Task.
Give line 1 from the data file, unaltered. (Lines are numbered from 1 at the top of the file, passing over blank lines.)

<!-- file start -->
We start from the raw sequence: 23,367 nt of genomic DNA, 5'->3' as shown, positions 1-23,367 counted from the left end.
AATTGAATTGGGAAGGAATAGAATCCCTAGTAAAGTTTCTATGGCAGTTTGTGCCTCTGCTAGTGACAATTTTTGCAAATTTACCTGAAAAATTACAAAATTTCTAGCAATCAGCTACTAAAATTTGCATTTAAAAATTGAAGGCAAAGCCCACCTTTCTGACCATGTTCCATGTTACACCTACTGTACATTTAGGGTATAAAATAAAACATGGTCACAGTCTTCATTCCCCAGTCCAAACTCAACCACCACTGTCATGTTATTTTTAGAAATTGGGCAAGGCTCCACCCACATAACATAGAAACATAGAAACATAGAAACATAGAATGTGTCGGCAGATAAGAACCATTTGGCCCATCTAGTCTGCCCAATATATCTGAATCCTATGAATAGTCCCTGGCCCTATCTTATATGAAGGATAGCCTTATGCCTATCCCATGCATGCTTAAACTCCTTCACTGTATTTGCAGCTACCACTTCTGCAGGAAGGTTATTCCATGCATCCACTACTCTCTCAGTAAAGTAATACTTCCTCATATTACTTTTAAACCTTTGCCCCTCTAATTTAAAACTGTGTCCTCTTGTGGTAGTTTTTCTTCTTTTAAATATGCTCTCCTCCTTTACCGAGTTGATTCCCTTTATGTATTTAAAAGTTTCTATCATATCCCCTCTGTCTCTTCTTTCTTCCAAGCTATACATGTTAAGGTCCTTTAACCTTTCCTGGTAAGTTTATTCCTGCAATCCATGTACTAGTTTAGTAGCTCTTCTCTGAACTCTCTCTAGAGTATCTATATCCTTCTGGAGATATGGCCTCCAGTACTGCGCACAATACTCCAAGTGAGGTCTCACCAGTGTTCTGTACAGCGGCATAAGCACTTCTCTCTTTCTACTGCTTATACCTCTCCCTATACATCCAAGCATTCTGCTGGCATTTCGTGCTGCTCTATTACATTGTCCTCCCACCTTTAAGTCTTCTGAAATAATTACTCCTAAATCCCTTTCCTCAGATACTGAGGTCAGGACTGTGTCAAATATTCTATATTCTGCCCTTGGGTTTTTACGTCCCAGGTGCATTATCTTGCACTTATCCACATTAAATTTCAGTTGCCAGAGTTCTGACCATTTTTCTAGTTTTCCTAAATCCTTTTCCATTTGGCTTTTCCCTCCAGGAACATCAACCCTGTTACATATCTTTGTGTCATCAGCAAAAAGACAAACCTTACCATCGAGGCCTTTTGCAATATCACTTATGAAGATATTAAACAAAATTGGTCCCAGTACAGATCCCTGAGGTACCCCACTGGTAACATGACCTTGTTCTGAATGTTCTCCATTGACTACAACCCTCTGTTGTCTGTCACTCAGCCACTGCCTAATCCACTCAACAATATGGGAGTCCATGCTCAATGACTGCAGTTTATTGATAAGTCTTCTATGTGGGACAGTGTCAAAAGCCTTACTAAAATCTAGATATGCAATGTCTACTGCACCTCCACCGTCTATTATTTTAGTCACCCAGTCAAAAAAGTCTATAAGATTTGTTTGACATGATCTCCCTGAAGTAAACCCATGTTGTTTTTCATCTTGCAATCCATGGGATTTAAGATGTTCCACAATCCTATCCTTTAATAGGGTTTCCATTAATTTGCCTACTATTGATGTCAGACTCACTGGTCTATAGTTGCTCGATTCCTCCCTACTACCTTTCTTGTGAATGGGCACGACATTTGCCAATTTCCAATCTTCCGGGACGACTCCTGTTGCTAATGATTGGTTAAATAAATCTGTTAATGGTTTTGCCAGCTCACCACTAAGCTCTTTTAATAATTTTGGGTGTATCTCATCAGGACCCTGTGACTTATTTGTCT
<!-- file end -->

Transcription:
We start from the raw sequence: 23,367 nt of genomic DNA, 5'->3' as shown, positions 1-23,367 counted from the left end.